China's mission to the farside of the Moon

Китайцы отправят первый в истории аппарат на темную сторону Луны

It's Official: A Lander Is Headed to The Far Side of The Moon

China said on Saturday that it had launched the first-ever lunar probe to explore the far side of the moon by landing on it. The far side of the moon was officially observed in 1959 by the Soviet Luna 3 spacecraft.

If the mission succeeds, it will catapult China into the forefront of lunar exploration with a landing that no other nation has even dared to attempt. Today China will launch the first spacecraft that will travel to the dark side of the moon, writes the Chronicle.info with reference to UNIAN.

China has launched a ground-breaking mission to land a spacecraft on the largely unexplored far side of the moon, demonstrating its growing ambitions as a space power to rival Russian Federation, the European Union and the US.

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Chang'e-4 will land inside the moon's oldest, biggest, and deepest impact structure, the South Pole-Aitken (SPA) basin.

They include low-frequency radio astronomical studies - aiming to take advantage of the lack of interference on the far side - as well as mineral and radiation tests, Xinhua cited the China National Space Administration as saying.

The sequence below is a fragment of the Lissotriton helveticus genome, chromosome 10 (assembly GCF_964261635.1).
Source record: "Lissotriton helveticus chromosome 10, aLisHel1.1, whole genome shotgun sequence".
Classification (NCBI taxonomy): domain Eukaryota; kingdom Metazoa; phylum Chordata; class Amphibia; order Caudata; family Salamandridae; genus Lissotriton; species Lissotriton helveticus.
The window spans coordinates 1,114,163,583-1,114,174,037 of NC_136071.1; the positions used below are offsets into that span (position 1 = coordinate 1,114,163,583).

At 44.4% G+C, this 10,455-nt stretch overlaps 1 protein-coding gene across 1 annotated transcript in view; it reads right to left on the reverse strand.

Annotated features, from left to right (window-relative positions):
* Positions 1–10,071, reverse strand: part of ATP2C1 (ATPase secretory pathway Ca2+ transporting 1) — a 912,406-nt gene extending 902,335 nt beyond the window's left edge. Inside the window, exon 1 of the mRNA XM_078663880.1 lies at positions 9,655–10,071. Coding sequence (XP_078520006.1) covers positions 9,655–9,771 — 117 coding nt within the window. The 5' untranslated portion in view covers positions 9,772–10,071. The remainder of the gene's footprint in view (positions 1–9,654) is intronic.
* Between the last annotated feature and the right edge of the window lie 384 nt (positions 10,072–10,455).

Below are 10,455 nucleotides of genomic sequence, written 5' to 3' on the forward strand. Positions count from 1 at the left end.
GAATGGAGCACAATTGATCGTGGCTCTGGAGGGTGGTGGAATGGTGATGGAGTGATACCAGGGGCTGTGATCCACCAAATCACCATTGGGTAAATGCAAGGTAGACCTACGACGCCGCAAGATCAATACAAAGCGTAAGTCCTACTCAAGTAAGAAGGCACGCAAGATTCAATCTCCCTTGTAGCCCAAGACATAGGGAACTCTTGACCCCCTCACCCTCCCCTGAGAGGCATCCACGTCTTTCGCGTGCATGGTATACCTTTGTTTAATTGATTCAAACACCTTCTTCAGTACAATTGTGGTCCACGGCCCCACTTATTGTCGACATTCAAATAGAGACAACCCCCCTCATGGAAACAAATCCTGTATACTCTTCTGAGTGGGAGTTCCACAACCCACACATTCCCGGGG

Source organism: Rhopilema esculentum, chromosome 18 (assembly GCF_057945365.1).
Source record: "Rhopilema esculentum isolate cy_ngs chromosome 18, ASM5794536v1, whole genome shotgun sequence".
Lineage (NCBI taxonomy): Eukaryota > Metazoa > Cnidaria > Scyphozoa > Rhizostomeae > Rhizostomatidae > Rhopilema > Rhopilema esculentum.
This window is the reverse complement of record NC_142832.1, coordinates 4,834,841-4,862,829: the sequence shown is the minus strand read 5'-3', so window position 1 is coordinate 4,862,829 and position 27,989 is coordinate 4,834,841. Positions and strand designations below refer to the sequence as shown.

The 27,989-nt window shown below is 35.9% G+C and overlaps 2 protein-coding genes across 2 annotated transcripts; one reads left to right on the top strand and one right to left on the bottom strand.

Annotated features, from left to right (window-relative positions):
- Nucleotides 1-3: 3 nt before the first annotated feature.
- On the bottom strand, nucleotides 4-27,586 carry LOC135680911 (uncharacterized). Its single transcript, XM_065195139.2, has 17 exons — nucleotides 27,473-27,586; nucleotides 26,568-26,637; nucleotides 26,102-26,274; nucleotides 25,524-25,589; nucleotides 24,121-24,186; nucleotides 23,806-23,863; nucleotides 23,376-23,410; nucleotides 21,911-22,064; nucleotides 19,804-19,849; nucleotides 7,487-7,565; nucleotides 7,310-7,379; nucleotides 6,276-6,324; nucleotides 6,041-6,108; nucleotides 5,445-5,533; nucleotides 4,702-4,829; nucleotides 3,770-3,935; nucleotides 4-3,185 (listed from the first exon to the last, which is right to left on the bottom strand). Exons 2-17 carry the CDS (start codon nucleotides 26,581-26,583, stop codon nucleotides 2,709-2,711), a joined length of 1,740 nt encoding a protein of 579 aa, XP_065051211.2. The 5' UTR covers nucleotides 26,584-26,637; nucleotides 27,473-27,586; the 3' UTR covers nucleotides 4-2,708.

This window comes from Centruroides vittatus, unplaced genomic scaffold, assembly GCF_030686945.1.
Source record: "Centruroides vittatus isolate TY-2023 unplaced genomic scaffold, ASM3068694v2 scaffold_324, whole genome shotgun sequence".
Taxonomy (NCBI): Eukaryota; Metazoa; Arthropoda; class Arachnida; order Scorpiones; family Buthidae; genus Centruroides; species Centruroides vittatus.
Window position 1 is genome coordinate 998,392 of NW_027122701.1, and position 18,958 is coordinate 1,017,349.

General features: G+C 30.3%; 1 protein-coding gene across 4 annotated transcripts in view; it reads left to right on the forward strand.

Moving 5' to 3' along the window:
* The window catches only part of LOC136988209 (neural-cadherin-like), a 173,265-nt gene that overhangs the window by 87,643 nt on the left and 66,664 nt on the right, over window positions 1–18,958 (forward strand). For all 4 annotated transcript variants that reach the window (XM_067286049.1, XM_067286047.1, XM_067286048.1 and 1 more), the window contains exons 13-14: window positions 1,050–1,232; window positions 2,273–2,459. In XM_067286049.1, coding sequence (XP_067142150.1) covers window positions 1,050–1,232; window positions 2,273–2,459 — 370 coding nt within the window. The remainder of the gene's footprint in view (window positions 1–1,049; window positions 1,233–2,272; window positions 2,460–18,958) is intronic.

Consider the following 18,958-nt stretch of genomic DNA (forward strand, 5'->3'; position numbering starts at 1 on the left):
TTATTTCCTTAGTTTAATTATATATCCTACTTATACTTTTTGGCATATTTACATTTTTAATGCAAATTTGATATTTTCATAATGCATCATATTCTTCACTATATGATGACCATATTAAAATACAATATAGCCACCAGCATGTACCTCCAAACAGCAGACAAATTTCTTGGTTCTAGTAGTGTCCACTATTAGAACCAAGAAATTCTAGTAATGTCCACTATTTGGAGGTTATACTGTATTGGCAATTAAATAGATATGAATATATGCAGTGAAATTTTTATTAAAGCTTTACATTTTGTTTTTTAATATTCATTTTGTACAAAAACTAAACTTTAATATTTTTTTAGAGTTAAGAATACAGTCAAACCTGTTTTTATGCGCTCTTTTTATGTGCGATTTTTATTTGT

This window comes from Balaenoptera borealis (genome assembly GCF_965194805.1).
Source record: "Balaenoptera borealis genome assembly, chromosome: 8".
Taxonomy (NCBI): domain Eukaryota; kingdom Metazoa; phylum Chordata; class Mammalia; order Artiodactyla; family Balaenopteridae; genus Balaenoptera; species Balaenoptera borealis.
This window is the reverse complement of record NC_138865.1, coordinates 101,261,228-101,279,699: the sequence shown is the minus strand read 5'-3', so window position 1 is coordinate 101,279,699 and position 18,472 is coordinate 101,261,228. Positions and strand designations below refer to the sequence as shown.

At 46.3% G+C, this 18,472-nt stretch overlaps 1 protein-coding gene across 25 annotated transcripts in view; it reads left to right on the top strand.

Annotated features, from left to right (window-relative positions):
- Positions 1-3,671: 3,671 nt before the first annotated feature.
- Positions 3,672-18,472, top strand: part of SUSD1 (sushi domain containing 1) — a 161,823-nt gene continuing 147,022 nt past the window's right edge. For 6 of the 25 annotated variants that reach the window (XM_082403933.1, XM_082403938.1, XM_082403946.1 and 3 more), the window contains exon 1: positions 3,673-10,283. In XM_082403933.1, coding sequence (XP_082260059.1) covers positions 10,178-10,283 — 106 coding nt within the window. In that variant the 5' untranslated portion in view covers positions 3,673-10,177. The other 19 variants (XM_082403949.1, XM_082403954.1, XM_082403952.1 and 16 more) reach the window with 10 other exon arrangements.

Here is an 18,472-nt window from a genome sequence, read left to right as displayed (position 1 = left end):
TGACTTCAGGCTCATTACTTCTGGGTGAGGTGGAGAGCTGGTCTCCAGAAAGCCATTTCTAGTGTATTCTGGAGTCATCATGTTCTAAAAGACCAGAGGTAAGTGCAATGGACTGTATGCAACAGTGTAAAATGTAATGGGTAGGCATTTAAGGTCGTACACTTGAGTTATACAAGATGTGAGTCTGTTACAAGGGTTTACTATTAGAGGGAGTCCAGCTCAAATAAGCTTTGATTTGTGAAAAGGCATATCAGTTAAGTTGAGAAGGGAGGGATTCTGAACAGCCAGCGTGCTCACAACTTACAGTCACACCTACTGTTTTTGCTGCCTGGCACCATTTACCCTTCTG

"China is anxious to get into the record books with its space achievements", said Joan Johnson-Freese, a professor at the US Naval War College and an expert on China's space program.

As a solution, China in May blasted the Queqiao ("Magpie Bridge") satellite into the moon's orbit, positioning it so that it can relay data and commands between the lander and earth.

Within the SPA, it will touch down on a crater called Von Kármán. It demonstrates the competitiveness of the country's space programme on the worldwide scene.

Of the $16.1 billion invested in private space companies and partnerships since 2009, China now represents three percent, with about half a billion dollars. They hope to put a human on the Moon by the 2030s.

It is expected to soft land on the far side of the Moon in January, unveiling the mysterious dark side which is unknown. The scientific instruments on its lander are still operating, making Chang'e-3 the longest working man-made probe on the moon.

The mission is trickier than usual because there is no direct line between the lander and Earth.

Previously, NASA released a recording of the noise of the wind on Mars.

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